The Cobalt has plenty of well-considered stowage areas including a huge, hinged space forward of the helm large enough to take a dozen life vests and all my camera gear.
Sport Boat Review
Reviewed: December 2009
Written by: Modern Boating
A sexy headturner with a balanced hull - what more can you want in a sporty speed boat ? The Cobalt 262 really stands the test of time.
The new Cobalt 262 offers the usual top Cobalt quality along with a cleverly fitted head and well considered stowage areas. The electronic engine hatch lift, transom trim switch, dual batteries, and the automatic engine room fire suppression system are outstanding features.
"Cobalt 262 - Time Tells"
This is the fifth Cobalt boat I have reviewed since these Middle American boats arrived on our shores in 2003. Back then, I was impressed but also wary of flash-in-the-pan imports that come and go. Move forward six years and I can confidently say that Cobalt luxury boats have made their mark on the Australian powerboat scene and will survive the test of time.
The $174,000 Cobalt 262, with its gleaming red topsides, looked almost defiant in the wake of recent cutbacks in luxury boat consumption. Its burbling, 320hp, petrol engine offered a tasty turn of speed after the well-balanced hull, with its extended running surface, made the plane at around 14 knots on southern Sydney's Hacking River.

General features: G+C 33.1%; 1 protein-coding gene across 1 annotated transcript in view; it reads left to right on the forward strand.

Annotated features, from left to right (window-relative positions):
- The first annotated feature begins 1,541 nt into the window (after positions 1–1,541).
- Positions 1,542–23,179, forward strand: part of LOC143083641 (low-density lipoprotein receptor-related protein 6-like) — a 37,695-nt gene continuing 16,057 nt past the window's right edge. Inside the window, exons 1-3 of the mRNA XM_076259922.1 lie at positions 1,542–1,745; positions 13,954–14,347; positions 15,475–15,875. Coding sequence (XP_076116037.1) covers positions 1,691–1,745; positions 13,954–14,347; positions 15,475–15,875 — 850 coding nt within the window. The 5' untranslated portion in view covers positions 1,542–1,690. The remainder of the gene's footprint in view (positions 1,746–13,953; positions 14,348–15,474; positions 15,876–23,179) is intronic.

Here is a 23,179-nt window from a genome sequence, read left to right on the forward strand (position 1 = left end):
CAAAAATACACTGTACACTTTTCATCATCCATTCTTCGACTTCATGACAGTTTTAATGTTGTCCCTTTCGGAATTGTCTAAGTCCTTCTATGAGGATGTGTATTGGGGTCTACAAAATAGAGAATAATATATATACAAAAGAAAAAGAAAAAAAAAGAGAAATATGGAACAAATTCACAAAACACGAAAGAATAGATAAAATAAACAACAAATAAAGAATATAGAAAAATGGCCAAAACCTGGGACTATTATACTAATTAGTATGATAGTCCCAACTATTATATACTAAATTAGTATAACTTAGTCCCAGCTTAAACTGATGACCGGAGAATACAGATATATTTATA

Behind the Cobalt 262 is an American boat-builder that strives for a higher mark. Cobalt Boats started in Kansas, USA during the 1960s (with vessels featured in the Bond film Live and Let Die) and continue producing to the philosophy that quality not quantity will endure the test of time.
With quality in mind, I hunted about the vessel and found plenty of signs of top-notch construction, from lined interiors, thick laminates, oversize SST deck gear and upholstery closer to luxury automotive than nautical. The deep-V hull's chines are reinforced with Kevlar and, to back all this up, the vessel is supported by a 10/5/3 warranty.
Offering seating for around 12 people, with a 21" deadrise and a top speed of around 40 knots, I perceive the Cobalt 262 as a harbour boat because this creature is big enough to take a crowd through the rough stuff on a busy harbour and also offers the spontaneity and handling ease of a large runabout compared to a cruiser.
Whilst the vessel looked impressive when we mucked about on the Hacking's South West Arm, I thought the 262 would be equally impressive arriving in the twilight at a dock outside one of the many harbourside restaurants on Port Jackson. I noted that the bow-mounted lights would assist in navigating any satisfied guests home in the deep of the night.
The 262 could have been simply an open boat, but Cobalt has been clever by fitting a head port side, amidships, under the dash. It seems like a tricky place to position a loo, but once opened, the head was a good size, had a sink and even had its own porthole. I am not sure how comfortable the girls will be using the loo in such close proximity to the crowds onboard, but hey, that's boating!